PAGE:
Click on numerical parameters to set all parameters and details about the different iterations of the alignment project. You can select any parameter in the table with a mouse and click the ? button on the top right of the parameter window to see a description of the parameters. The most important parameters to consider are:
- Number of iterations: Make 3 rounds with 2 iterations each. The first round will be a global search with a coarse angular step and the following rounds will be used for refinement.
- Angular search ranges: Cone aperture is the scan range for the first two Euler angles around the initial orientation defined in the table. 360 degrees is the full scan range. Azimuth rotation range defines the rotation range around the new vertical axis of the particle.
- High- and lowpass values: Fourier voxels to limit the used frequency range.
- Particle dimensions: Defined as sidelength of your subvolume. If you put a lower value, the particles will be downsampled for the particular round. This will speed up the process.
- Refine: After each angular scan, the search step is reduced by the refine factor. This is repeated refine times. I.e., if your cone sampling is 10 degrees, refine is 3 and refine factor is 2, then 10, 5, 2.5 and 1.25 degrees will be sampled. This is the optimization of angular search space.
- Shift limits: Limits the translation of particles from the center of the box (if shifts limiting way is 1) or from the previously estimated center (if shifts limiting way is 2). The previous estimates for the shifts and rotations are taken from input tables and are updated at the end of each iteration.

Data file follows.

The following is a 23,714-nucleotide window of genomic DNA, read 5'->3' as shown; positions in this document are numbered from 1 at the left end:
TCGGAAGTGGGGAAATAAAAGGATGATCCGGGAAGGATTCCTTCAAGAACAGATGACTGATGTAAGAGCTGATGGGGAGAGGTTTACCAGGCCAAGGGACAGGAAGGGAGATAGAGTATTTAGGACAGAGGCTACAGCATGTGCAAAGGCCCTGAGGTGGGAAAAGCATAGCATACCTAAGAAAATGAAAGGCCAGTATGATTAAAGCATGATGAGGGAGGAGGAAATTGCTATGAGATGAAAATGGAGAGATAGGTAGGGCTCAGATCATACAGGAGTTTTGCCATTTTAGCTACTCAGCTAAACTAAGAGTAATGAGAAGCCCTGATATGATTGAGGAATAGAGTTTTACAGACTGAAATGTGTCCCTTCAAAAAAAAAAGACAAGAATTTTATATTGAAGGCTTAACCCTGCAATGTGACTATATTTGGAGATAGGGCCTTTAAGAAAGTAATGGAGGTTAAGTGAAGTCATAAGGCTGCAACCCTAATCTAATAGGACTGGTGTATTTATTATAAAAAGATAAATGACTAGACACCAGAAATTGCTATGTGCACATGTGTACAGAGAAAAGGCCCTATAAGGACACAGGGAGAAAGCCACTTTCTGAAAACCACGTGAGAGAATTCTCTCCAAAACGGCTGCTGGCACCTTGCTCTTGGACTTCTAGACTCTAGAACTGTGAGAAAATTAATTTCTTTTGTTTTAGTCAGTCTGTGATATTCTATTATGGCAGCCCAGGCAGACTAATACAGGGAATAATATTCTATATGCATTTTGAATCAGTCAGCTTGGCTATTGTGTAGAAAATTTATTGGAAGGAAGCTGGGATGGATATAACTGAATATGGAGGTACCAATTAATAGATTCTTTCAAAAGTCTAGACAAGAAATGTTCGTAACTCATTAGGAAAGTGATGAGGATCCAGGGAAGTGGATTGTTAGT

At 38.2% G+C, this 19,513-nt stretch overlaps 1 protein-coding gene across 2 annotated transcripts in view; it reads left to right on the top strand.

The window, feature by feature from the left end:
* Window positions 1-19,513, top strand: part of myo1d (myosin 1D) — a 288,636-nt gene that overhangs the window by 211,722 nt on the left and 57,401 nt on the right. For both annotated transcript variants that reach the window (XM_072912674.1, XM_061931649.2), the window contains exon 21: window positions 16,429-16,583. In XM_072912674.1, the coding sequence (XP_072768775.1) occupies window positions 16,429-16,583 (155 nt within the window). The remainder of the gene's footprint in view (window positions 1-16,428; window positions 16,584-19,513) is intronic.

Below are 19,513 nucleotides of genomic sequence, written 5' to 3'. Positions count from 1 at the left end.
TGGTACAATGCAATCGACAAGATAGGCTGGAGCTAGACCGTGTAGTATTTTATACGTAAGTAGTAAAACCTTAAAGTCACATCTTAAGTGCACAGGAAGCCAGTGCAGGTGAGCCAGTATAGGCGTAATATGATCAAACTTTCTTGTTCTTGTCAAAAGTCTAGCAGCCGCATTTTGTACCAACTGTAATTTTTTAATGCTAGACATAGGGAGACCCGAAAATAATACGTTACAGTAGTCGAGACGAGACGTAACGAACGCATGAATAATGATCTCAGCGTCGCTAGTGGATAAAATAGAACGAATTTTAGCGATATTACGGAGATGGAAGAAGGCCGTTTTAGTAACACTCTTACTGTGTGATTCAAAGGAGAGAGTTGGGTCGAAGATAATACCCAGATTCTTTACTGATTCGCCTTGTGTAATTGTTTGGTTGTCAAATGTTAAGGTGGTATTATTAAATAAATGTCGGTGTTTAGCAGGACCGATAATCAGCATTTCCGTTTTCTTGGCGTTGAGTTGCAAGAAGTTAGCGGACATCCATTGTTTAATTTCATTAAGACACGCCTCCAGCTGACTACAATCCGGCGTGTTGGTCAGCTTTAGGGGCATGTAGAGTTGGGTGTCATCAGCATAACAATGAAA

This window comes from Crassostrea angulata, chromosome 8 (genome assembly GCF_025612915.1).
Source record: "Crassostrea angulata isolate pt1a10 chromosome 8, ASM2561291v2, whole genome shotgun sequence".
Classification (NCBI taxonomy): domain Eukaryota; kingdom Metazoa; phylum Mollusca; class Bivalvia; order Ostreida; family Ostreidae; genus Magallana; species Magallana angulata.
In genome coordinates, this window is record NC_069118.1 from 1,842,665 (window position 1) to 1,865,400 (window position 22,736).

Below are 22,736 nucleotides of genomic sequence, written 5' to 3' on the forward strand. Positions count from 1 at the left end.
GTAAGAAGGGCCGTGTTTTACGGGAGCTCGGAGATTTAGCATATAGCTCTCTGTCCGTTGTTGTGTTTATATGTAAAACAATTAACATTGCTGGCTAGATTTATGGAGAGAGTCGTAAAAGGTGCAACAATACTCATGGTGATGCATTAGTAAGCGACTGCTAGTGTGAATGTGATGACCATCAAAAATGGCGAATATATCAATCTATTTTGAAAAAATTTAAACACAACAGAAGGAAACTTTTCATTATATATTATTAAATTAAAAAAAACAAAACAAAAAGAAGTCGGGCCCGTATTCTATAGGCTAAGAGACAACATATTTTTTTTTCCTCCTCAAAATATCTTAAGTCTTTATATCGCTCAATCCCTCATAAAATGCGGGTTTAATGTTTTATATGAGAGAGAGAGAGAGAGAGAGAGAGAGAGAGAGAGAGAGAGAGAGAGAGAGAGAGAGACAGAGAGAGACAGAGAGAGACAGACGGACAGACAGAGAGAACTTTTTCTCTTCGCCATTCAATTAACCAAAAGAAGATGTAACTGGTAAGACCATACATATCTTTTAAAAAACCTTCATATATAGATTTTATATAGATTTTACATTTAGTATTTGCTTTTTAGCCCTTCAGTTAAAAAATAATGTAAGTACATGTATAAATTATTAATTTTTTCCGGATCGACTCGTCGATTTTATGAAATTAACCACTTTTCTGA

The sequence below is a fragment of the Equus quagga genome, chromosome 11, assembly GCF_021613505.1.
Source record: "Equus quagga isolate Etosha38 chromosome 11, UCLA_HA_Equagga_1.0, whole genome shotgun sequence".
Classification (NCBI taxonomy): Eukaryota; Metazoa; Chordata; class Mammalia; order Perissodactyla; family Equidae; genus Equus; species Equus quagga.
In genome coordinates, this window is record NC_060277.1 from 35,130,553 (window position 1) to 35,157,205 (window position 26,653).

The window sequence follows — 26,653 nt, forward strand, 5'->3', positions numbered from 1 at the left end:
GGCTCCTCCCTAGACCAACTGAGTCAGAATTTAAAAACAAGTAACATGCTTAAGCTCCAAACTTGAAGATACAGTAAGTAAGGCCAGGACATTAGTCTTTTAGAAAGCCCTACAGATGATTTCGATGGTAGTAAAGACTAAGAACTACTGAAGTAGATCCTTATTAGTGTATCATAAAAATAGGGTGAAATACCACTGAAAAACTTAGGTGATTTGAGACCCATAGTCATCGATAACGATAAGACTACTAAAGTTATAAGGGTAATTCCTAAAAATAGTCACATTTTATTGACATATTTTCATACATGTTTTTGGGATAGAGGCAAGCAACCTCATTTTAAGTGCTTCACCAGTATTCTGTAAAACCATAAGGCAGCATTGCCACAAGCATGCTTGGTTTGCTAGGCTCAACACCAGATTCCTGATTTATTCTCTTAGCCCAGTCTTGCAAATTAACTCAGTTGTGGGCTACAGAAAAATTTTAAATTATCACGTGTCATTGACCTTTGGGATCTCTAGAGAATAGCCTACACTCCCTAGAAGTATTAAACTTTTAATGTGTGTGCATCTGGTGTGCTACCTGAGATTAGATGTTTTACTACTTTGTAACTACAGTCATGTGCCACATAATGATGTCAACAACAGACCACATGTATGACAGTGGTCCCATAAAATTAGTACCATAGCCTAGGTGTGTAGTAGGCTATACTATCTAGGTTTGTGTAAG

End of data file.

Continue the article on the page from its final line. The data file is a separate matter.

- Symmetry: If you know the symmetry of your protein it will speed up the convergence and result in higher resolution.
￼￼Set the parameters as follows and click ok:
Click on Computing environment and select standalone. Set CPU cores and parallelize averaging step to the maximum available (see the workshop page to check how many processors you have). Leave the rest as it is and click ok. In the alignment GUI click check and unfold. To run the project open a new terminal (in a new tab), load Dynamo but do not run it (see workshop page on how to load/run Dynamo) and run the project by typing ./drun1.exe.
While the project is running, go back to the terminal with Dynamo running and you can monitor the progress of the alignment project by typing:
While the project is running, you can look at projections of the intermediate results by typing:
ddb drun1:a:ite=* -j c10
or at the latest average by typing:
ddb drun1:a -v
The final result should look similar to:
To demonstrate a classification example we provide particles with 2 slightly different sizes. We can then classify them with a simple Multi-reference Analysis (MRA). To do that, we first generate a dataset which has 2 populations of particles. For this, type:
It generates two sets of particles, 8 particles in each including their table. The idea behind MRA is the following: The particles are aligned to several references (here only 2). After each iteration, each particle is assigned to only one single reference where it fits the best. This procedure is repeated iteratively. Similar particles will have higher correlation to similar references and will eventually group together. For classification into N classes we will need N initial references and N initially identical tables.Follow these steps to run the MRA:
- Create a new project by typing “drun2” in the project name of the alignment GUI.
- Set number of references to 2.
- Activate the Swap particles button.
- Go to particles and add data_classification/data to the particle data. Click ok.
- Go to table and type data_classification/real.tbl into the field clone this and press copy. Click ok.
- Go to template and clone data_classification/original_template.em with addition of some extra noise with amplitude 1.
- Click on masks and click on use default masks. Click ok.
- Click on numerical parameters and set the following parameters. Click ok.
Choose the same computing environment as in the previous alignment project and run the project in the same way too. MRA projects usually run longer, because each particle will be aligned to two references. Here, however, we chose the parameters in a way that the process is still fast (e.g., small dimensions). Monitor the progress of the project same as before:
And visualize the results using the command:
ddb drun2:a:ref=* -j c5
You should get two averages with particle in one slightly class larger than in the other.